{"ip":"","system":{"name":"prod-lin-app-s1-i-fa8f099e","time":1382946218},"status":{"error":"","value":"OK"},"ping_time":"26.4","data":"PING ( 56(84) bytes of data.64 bytes from icmp_req=1 ttl=234 time=26.4 ms--- ping statistics ---1 packets transmitted, 1 received, 0% packet loss, time 0msrtt min\/avg\/max\/mdev = 26.478\/26.478\/26.478\/0.000 ms"}
  • This can also monitor changes in security groups and network rules that allow/disallow access to a given host from a given group.
  • We also have a port endpoint to check specific services.
  • Processing the json is trivial and allows for easy integration into multiple projects.
Icinga - Modified to read our directory of json
  • Icinga is able to gather the data much faster via local disk read than nrpe calls.
  • The load on the Icinga server is much lower.
  • Using a tmpfs drive to store all the json helps us not run out of space and gives us a performance bump.
  • Server and group configs are automatically generated and reloaded once a minute. This prevents autoscaling from causing alerts.
Librato - Long term metrics storage.
  • Using the directory of json we can service multiple needs.
  • Monitors can use historical data from Librato, as well as the current state. (kept in the directory of json)
Building complex monitors
  • Using Cucumber, we can build feature files that consider multiple conditions before alerting.
Feature: Memcache connectivity
 Scenario: Memcache error rate due to network connectivity
   Given that the app is reporting memcache issues
   And memcache monitor is not reporting memcache errors
   And network connectivity between the app and memcache is elevated
   Then send alert to ops about ec2 network issue.
Current status:
  • Pinky and Pinky-server are both actively developed.
  • New endpoints get created as needed.
  • Developers are able to help build out requirements for new projects.
Other notes
  • Lua is fast. (duh)
  • Nginx is a known entity and has proved to be robust.
  • Much easier to debug endpoints using curl(1) or pinky command (vs nrpe)
  • We avoid DRY with metrics, monitoring, and system acceptance tests combined.

Sat Oct 26 23:28:42 2013 :wireshark: memcache:

Debugging memcache in realtime remotely with Wireshark and command line.

  • First ensure you have tshark installed (assuming OS X)
    brew install wireshark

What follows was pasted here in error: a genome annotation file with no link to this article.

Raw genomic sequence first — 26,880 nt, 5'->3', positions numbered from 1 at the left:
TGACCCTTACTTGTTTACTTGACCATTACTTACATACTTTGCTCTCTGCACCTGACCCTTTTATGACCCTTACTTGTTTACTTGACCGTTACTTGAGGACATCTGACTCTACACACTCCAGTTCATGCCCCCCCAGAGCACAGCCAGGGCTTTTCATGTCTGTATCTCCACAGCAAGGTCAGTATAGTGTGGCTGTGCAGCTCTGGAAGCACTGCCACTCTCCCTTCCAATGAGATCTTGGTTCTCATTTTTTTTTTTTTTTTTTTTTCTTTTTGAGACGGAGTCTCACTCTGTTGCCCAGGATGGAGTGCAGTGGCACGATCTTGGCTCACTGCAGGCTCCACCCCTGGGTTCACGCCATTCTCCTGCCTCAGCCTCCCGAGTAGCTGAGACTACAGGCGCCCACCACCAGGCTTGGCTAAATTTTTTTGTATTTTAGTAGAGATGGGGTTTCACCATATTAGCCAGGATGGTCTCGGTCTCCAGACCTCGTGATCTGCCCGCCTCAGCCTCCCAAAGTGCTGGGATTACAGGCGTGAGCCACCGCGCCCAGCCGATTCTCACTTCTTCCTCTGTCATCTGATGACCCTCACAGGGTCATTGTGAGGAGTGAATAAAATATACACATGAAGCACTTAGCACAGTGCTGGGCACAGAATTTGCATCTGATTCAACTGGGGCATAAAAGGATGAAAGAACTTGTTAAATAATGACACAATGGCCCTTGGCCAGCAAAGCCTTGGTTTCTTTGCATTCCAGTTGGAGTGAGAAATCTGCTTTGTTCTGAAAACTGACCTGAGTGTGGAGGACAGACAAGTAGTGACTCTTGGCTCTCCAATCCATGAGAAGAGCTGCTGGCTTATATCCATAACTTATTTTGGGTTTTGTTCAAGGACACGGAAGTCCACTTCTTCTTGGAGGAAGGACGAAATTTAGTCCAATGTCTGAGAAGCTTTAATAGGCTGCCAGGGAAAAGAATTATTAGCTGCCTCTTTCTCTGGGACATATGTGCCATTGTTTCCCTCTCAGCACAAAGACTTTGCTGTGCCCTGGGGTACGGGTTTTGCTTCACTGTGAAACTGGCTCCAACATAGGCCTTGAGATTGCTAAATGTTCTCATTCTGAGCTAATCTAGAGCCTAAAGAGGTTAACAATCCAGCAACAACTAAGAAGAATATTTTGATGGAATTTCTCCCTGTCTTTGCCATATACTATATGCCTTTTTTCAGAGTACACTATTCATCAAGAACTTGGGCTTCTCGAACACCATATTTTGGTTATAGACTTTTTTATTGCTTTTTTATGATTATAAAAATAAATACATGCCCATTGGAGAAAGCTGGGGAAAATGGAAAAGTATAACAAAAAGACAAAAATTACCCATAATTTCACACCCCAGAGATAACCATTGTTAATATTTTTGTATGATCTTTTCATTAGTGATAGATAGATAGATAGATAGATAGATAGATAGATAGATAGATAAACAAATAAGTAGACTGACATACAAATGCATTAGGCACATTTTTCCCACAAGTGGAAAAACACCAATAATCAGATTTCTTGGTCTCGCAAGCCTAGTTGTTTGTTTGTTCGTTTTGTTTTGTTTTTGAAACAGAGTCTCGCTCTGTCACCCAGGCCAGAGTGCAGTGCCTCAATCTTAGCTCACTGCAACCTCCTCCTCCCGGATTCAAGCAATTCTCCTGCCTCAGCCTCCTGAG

• Next, build a script to display all of the memcache values on the command line output.
    $ tshark -G|awk -v f="'" 'BEGIN{ print "ssh \$1 \"tcpdump -w- -s0|gzip\" | tshark -r- -Nn -tad -R \"memcache\" \\" } ($3 ~ "memcache") {print " -z \"proto,colinfo," $3 "," $3 "\" \\" } END{ print "|LANG=C sed -e " f "s# == ##g" f " -e " f "s#memcache.##g" f }' > read-memcache
    $ chmod a+rx read-memcache
    $ read-memcache some-remote-memcacheserver.mydomain.com

How it works.

  • 'tshark -G' generates all of the variables available to dissectors.
  • Using these we build the display list for each.
  • Running it we get output such as this.
1 2013-10-26 23:38:54.062904 -> MEMCACHE 123 get linbsd2:breaking_news_banners:tag:site-wide   command"get"  key"linbsd2:breaking_news_banners:tag:site-wide"
4 2013-10-26 23:38:54.062992 -> MEMCACHE 71 END   response"END"
6 2013-10-26 23:38:54.063428 -> MEMCACHE 113 get linbsd2:views/tag_smurfs_217   command"get"  key"linbsd2:views/tag_smurfs_217"
7 2013-10-26 23:38:54.063459 -> MEMCACHE 674 VALUE linbsd2:views/tag_smurfs_217 0 546   flags0  value"\x04\x08\"\x02\x1c\x02<!-- \"tag_smurfs_217\" cached 10/26/2013 at 06:03 PM -->\x0a\x09\x09\x09...
10 2013-10-26 23:38:54.065539 -> MEMCACHE 119 get linbsd2:views/tag_smurfs_16_mobile   command"get"  key"linbsd2:views/tag_smurfs_16_mobile"
11 2013-10-26 23:38:54.065575 -> MEMCACHE 71 END   response"END"
  • We can filter for errors with augmentations to the -R "filter"
  • Will add more filters later on for spotting memcache errors other than "missing key"

2013-10-26 Sat

Rejoined NetBSD to help work on #lua in the kernel. Want to extend Pinky to work with the tinyhttpd that mbalmer extended with lua support.